By Lynn Keillor
Randy Brock's idea of a perfect spring day involves a fly rod, an assortment of flies, crafty trout, and a secret spot on the upper reaches of the Whitewater River. Brock is among countless trout anglers who have found favorite fishing places along this river in southeastern Minnesota.
The fishing just keeps getting better for anglers who pull brook, brown, and rainbow trout from these cold waters. "Last season was probably the best angling we've had down here for 20 years in all sizes of fish. And quite a few larger fish," says Steve Klotz, Department of Natural Resources Lanesboro area fisheries supervisor. "And this isn't just my opinion. We're hearing this from a lot of anglers."
From the look of the Whitewater River in August 2007, a person could hardly have imagined that any fish had survived the 17-inch rainfall and flash flood that tore out trees, moved bridges, and washed away sections of a county road. In some places, the river abandoned its channel and carved a new path for itself. Whitewater State Park lost a part of its campground.
Land-altering floods are as native to this area as brook trout. Water has been carving this geographically unusual area for more than 800,000 years. But DNR fisheries supervisor Steve Klotz suspects the land and waters would have responded differently to heavy rain in presettlement times, because the ecosystem had a better ability to absorb it. When European settlers arrived in 1851, the valleys were forested. Prairie grasses and forbs covered blufftops and lined riversides. As settlers removed native vegetation to make way for crops and used hills for grazing livestock, soil erosion and flooding began. In 1938 the valley town of Beaver flooded 28 times. Beaver was finally abandoned and subsequently buried with silt in the 1950s.
In the late 1930s, the Department of Conservation implemented conservation measures, such as tree planting on slopes. Farmers started terracing, strip cropping, and planting cover crops, which decreased erosion.
Today, sediment is still a culprit in the effort to maintain a healthy river system, says Ian Chisholm, DNR stream habitat program supervisor. "What you have is a lot of farming, reduced and altered riparian lands, and, eventually, a lot of sediment coming off the land, being deposited in the channels of the lower reaches of the Whitewater." Over time, sediment builds and confines the channel. Water moves faster in the confined channel, resulting in more sedimentation and erosion—making the river system less stable.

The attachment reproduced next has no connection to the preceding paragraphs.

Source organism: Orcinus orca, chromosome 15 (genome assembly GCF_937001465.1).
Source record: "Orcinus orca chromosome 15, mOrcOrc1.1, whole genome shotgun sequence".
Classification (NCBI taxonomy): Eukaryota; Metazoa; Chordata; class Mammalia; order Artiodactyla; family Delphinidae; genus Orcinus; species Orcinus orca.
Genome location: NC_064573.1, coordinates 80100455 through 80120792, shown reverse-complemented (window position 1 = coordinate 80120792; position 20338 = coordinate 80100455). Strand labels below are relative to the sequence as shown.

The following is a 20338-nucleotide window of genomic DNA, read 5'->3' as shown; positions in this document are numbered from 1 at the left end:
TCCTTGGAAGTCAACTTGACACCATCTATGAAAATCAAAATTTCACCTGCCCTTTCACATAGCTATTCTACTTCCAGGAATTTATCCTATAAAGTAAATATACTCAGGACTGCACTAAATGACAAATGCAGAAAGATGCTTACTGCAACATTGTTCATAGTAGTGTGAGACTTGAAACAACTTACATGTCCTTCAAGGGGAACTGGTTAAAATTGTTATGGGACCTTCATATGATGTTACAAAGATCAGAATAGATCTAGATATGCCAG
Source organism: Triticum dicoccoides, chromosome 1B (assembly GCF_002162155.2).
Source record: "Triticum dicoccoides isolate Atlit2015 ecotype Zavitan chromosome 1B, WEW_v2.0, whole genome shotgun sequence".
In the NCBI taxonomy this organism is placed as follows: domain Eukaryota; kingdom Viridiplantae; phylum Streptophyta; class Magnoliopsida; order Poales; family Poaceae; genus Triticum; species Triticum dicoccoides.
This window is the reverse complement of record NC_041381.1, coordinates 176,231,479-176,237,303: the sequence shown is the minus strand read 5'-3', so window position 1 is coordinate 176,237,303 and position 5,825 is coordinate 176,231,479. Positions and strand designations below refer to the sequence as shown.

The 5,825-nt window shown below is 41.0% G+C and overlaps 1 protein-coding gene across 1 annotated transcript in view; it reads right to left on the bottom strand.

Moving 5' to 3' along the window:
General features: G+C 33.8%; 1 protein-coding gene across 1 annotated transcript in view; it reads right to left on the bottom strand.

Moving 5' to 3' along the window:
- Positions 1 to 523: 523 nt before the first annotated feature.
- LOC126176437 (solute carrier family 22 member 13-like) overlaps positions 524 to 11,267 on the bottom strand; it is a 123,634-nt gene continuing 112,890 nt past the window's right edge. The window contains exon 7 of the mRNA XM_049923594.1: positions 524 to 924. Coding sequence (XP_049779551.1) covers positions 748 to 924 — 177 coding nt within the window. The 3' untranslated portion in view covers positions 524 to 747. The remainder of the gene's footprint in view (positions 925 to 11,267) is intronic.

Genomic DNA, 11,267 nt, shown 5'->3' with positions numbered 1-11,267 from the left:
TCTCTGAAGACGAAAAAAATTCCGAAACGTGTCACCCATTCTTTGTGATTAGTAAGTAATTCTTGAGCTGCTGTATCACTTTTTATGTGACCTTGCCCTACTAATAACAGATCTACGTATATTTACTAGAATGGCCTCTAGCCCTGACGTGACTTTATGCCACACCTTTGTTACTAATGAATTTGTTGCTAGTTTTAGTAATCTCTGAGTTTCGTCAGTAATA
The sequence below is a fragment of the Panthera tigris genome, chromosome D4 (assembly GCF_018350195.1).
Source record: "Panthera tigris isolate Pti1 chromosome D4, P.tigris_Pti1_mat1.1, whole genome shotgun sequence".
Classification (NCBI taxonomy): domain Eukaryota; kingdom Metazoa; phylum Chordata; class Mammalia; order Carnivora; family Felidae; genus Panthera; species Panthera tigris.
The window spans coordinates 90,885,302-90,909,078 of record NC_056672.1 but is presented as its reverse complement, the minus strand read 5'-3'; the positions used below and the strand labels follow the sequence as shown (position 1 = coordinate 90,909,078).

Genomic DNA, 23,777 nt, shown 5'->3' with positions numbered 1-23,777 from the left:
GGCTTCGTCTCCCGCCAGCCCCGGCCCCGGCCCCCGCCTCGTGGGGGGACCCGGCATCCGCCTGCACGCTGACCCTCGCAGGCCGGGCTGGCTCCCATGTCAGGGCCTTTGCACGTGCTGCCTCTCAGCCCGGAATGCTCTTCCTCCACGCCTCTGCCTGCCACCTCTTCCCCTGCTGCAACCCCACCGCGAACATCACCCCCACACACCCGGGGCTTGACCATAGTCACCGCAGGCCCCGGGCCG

Since 1996 half of southeastern grasslands have gone back into row crop production, according to a U.S. Geological Survey report. Some researchers worry that sediment erosion and runoff may have increased because of land use changes. Chisholm says the amount of sediment now moving through our rivers is likely much greater than pre-1930s levels.
Anglers and biologists wondered how the physical alteration of the river would affect life below the water's surface: How would aquatic organisms survive and redistribute themselves? "You can imagine what we, and everyone else, thought," Klotz says of the destruction. "We thought it was going to take three, four, or even five years for the trout to recover from this." But the fish have proved resilient, and the Whitewater River has shown a remarkable ability to reshape itself after the flood.
John Huber, supervisor at the DNR Crystal Springs Hatchery, observes the river from his monitoring station—a phone-booth-like structure on Whitewater's south fork. "I've seen stuff come and go," he says, referring to his 36 years at the hatchery.
Before the 2007 flood, he watched fly anglers pull trout from a small pool just below a little riffle run. "Now I call it Lake Crystal," he says. At this spot, raging floodwaters chewed away the riverbank, then exploded over it. The river nearly washed away the monitoring station, which stood about 45 feet from the original channel. As the water receded, it left behind this stagnant, muddy pool with steep banks of exposed soil.
"But now as that mud continues to fall in on those sharp banks, it's building back a narrower channel, very slowly, which will eventually narrow the stream," he says. "The river will cut back down to the rock that used to be there. The bank along the stream, instead of being 6 feet high and susceptible to erosion, will be more gradual, grass-covered."
The DNR plans to let nature perform its own recovery on this quarter-mile stretch of river within the Whitewater Wildlife Management Area. Huber predicts that 20 years from now the area will look much less severe. Grasses are already starting to fill in some bare spots.
"But [the pool] looks like heck now," he says. "Short term it looks terrible, but long term it may not be as bad as we think."
For Whitewater fish populations, the turnaround after the flood was so quick that Klotz doesn't even think the word recovery is appropriate. Eight months later, the brown and brook trout had a record spring hatch.
It's hard to place an exact number on fish population changes, says Klotz. "It takes a while to try to assess something like that," he says. "We have very good populations of brown trout, and the brook trout populations are doing really well.